Just ahead of the 16 Days of Activism Against Gender-Based Violence, Gillian’s Place is looking to get the conversation started in Lincoln.
The 16 Days of Activism Against Gender-Based Violence begins on Nov. 15, and is a campaign started in 1991 to speak up on gender-based violence.
In rural areas like Lincoln, Graeme Dargavel, director of development and communications at Gillian’s Place, said victims face disproportionately high levels of violence.
“They also often experience disproportionate barriers to accessing vital services that change and save lives,” he said. “So, it's so important that we not only ramp up our community education, violence prevention around intimate partner violence, especially now that it's been declared an epidemic … we've continued to (see) an increase of femicide, and sadly, in rural areas, the risk of lethality is even greater.”
The issue has become even more prevalent post-pandemic, as in 2022 alone there were 5,160 intimate partner violence calls for service to Niagara Regional Police Service, and 10,383 crisis calls made to Gillian’s Place.
Throughout the month of October, Dargavel and Gillian’s Place CEO Nicole Regehr visited municipalities across North and West Niagara to talk about femicide, with the region, Lincoln, West Lincoln, Grimsby, Thorold, St. Catharines and Niagara Falls all declaring it an epidemic.
In response to all of this, the Lincoln Pelham Public Library is hosting an information session of sorts in collaboration with Gillian’s Place called “understanding gender-based violence in Niagara.”
Taking place on at the Rittenhouse Branch in Vineland on Nov. 23, from 6:30 to 7:30p.m., the session is free to attend. The library asks attendees to pre-register on lppl.ca.
The session will be hosted by Gillian’s Place’s community engagement coordinator Amanda Di Zio, who will speak about the organization and its work to end gender-based violence.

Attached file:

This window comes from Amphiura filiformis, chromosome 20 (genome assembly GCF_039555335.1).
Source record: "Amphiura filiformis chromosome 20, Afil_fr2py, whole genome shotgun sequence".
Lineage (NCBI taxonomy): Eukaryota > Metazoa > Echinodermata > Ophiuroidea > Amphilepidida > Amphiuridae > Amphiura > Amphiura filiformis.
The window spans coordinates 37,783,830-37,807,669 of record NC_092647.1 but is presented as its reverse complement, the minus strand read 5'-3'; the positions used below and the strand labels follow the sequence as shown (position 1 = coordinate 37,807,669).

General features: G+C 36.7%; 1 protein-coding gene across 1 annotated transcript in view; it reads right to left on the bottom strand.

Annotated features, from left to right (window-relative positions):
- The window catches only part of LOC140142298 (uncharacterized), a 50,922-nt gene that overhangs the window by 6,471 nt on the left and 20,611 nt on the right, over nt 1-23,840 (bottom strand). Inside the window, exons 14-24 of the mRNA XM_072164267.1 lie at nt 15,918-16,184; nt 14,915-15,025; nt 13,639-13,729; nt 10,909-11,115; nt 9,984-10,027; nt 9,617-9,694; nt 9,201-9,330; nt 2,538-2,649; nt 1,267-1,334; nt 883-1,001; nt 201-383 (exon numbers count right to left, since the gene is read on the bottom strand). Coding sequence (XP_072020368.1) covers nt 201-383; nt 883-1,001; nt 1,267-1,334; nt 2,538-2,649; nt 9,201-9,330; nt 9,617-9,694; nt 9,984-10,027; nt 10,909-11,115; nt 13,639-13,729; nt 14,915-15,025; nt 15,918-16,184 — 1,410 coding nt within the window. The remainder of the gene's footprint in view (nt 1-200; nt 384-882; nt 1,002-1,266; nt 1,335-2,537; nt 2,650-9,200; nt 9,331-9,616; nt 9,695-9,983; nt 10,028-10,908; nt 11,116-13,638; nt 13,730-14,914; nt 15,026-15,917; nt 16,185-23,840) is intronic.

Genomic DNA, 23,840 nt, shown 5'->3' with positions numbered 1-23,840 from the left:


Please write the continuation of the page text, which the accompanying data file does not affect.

The conversation in Lincoln is even more timely as a femicide that occurred in the town in October has continued to rock the community.
Dargavel said Di Zio’s session will focus on teaching about services that are available, and how to recognize signs abuse both for yourself and for loved ones.
“This past year was the first year that we launched our Allied Agency program that provides training,” he said. “It’s (about) gender-based violence, but more detailed, much more just beyond the basics, gender-based violence and serving our community, how to be an effective ally … and we took a real focus on safety planning (and violence prevention) as well.”
Kelly Spence, communications and outreach coordinator for the library, said it’s important for the library to facilitate these conversations and give residents the tools they may need.
“It's really about education,” she said. “We know that gender-based violence is on the rise, particularly in rural areas, including here in Niagara. Particularly with recent events … we’re going to make sure that we're having those dialogues, and giving people information and tools to know about the services available and what some of the warning signs may be.
Abby Green, Local Journalism Initiative Reporter, Grimsby Lincoln News